Keller on the Gospel

Keller on the Gospel September 10, 2012

“The gospel,” Tim Keller, “is not everything.” Yet he also says, “Because the gospel is endlessly rich, it can handle the burden of being the one ‘main thing’ of a church.” I am glad that an increasing number of pastors and theologians are pushing hard against the notion that the gospel is the rudimentary thing we believe but soon as possible leave it behind so we can advance to the deeper things of Scripture. In his book, Center Church, from which the quotes above come (pp.29, 37), Keller outlines how he understands the gospel as the main thing. He’s right: the gospel is the center of the church.

You will probably know that I have outlined the gospel in The King Jesus Gospel, where I put forth a case that we have to think not only about how to define the gospel but also what method we use in defining it. Many have a “method of assumption”: since they already know what the gospel is they simply define it and add Bible references to prop up their definition. Most define it as the soterian gospel. I proposed in KJG that there are three spots in the New Testament that we must use if we are to be faithful: 1 Cor 15, the sermons in Acts (which are nearly always not discussed), and the Gospels as the gospel itself. Keller’s approach is pure soterian, and what I have at times called a covenant soterian. To use some jargon, the covenant soterian wants both a historia salutis (creation, fall, restoration) and an ordo salutis (either the doctrines of grace or the “plan of salvation”). Keller’s approach equates gospel with the plan of salvation in its biggest senses.

What do you think of Keller’s sketch of the gospel and its central themes here? Do you think it adequately squares with 1 Cor 15, the sermons in Acts, or the Gospels as the gospel?

Here are Keller’s main themes:

1. The gospel is good news, not good advice; it is something to be declared.
2. The gospel is good news that we have been rescued. We are rescued from the wrath of God. We are rescued from sins: psychological, social, physical, and vertical/spiritual.

[Here the soterian, at the personal or “Me” level, dominates for the whole point of the gospel becomes salvation, personal salvation first and then cosmic, but the first note is not christology.]

3. The gospel is good news about what has been done by Jesus Christ to put right our relationship with God. [Justification.]

4. Keller pushes another important idea: the gospel is not the same as the results of the gospel. Here is pushing against making the gospel about ethics, and in particular justice; instead, the gospel is about salvation and the result of that salvation is justice (which he does not minimize as flowing from true grace).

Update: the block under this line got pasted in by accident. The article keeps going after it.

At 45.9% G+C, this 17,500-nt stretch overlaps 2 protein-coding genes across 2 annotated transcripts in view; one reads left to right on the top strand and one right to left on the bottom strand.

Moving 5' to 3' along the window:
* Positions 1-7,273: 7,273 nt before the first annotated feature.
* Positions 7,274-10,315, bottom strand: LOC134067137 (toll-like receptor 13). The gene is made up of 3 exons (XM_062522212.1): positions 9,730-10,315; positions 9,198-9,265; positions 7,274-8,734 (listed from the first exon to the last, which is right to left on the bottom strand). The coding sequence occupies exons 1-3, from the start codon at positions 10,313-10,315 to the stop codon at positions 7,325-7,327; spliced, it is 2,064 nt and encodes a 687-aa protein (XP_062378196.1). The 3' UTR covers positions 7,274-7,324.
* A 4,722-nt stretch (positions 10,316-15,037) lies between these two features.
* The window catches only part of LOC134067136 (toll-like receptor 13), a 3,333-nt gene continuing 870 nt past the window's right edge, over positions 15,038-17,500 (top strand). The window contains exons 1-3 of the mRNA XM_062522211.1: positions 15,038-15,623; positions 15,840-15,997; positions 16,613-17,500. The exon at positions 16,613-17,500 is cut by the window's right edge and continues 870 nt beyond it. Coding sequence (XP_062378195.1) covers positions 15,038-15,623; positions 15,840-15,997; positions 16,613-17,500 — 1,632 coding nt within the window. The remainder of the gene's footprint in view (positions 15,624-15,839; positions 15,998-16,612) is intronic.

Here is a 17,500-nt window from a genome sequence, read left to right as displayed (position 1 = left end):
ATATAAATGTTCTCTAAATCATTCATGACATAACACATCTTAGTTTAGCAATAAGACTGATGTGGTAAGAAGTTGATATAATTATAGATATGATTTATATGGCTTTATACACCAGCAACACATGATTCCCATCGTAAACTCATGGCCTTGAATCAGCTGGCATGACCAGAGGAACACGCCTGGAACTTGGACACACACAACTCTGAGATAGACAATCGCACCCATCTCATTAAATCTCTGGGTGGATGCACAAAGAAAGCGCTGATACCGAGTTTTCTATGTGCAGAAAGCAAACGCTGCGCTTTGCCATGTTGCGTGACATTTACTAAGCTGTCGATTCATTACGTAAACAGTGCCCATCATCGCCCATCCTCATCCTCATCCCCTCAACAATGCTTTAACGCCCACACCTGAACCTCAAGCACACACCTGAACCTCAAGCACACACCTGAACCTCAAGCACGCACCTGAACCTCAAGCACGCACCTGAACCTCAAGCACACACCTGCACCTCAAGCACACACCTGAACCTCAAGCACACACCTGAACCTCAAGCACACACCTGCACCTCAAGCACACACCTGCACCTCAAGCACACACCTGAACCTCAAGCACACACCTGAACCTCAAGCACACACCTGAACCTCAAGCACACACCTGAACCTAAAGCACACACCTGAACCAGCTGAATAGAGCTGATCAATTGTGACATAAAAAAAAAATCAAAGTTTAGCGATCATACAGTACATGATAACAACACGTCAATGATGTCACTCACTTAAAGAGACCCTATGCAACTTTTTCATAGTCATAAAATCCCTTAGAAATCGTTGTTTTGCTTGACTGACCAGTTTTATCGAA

[Problem: 1 Cor 15 makes Jesus’ death “for our sins” so we must say that forgiveness and salvation are the result of the gospel too. I agree with Keller: the gospel and its results must be distinguished. I disagree in this: salvation, too, is a result, leading us to say the gospel is declaring something about Jesus — he is Lord, he is Messiah, he is Savior — and not just the result of salvation he brings. Would you agree that making the gospel about salvation confuses gospel with its results?]

Keller: “The gospel, then, is preeminently a report about the work of Christ on our behalf — that is why and how the gospel is salvation by grace…. It is news that creates a life of love, but the life of love is not itself the gospel” (31). [Again, observe the gospel is about the “work” of Christ, that is his saving work. There’s much more to be said here, but so far I’m not seeing any reason for the word “Messiah” to be used nor the word “Lord.”]

5. There are two equal and opposite enemies of the gospel: religion and irreligion; legalism and antinomianism. He will develop this more in a later chapter so I will wait until then, but at this point I must say this is framed by a theory of how to understand works and how Paul understands Judaism/Pharisaism and legalism… all points that are in dispute today.

6. Finally, Keller says the gospel has chapters, and there are four:

6.1 Where did we come from? God: the one and the relational.
6.2 Why did things go wrong? Sin: bondage and condemnation.
6.3 What will put things right? Christ: incarnation, substitution, restoration. [Where’s the resurrection? This is where defining the problem is important: if the problem is death, resurrection and life rise to the heights. This is also why ignoring the sermons in Acts leads to missing crucial elements, namely, resurrection.]
6.4 How can I be put right? Through faith: grace and trust. [Why are repentance and baptism so disregarded in so many of these discussions?]

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